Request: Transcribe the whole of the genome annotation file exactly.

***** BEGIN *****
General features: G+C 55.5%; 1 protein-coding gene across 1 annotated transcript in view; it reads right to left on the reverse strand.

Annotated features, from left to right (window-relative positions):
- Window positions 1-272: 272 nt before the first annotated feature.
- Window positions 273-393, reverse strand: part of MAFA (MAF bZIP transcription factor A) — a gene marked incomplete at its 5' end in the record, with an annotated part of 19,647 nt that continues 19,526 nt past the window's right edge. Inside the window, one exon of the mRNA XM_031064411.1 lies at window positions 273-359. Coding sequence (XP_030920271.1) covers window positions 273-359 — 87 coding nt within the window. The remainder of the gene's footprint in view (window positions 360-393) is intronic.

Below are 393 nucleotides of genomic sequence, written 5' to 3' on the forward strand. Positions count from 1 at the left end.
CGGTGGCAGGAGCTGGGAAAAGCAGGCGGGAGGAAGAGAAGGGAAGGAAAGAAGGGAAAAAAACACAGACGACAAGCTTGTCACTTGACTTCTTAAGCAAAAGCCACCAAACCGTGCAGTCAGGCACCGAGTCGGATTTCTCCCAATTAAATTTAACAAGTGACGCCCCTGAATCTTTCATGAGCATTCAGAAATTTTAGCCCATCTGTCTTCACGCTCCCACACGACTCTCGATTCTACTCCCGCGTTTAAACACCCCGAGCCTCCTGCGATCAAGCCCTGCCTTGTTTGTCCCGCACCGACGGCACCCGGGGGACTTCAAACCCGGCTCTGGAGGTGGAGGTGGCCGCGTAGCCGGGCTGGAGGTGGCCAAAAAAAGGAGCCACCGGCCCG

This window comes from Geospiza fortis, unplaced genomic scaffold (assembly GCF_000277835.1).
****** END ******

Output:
General features: G+C 55.5%; 1 protein-coding gene across 1 annotated transcript in view; it reads right to left on the reverse strand.

Annotated features, from left to right (window-relative positions):
- Window positions 1-272: 272 nt before the first annotated feature.
- Window positions 273-393, reverse strand: part of MAFA (MAF bZIP transcription factor A) — a gene marked incomplete at its 5' end in the record, with an annotated part of 19,647 nt that continues 19,526 nt past the window's right edge. Inside the window, one exon of the mRNA XM_031064411.1 lies at window positions 273-359. Coding sequence (XP_030920271.1) covers window positions 273-359 — 87 coding nt within the window. The remainder of the gene's footprint in view (window positions 360-393) is intronic.

Below are 393 nucleotides of genomic sequence, written 5' to 3' on the forward strand. Positions count from 1 at the left end.
CGGTGGCAGGAGCTGGGAAAAGCAGGCGGGAGGAAGAGAAGGGAAGGAAAGAAGGGAAAAAAACACAGACGACAAGCTTGTCACTTGACTTCTTAAGCAAAAGCCACCAAACCGTGCAGTCAGGCACCGAGTCGGATTTCTCCCAATTAAATTTAACAAGTGACGCCCCTGAATCTTTCATGAGCATTCAGAAATTTTAGCCCATCTGTCTTCACGCTCCCACACGACTCTCGATTCTACTCCCGCGTTTAAACACCCCGAGCCTCCTGCGATCAAGCCCTGCCTTGTTTGTCCCGCACCGACGGCACCCGGGGGACTTCAAACCCGGCTCTGGAGGTGGAGGTGGCCGCGTAGCCGGGCTGGAGGTGGCCAAAAAAAGGAGCCACCGGCCCG

This window comes from Geospiza fortis, unplaced genomic scaffold (assembly GCF_000277835.1).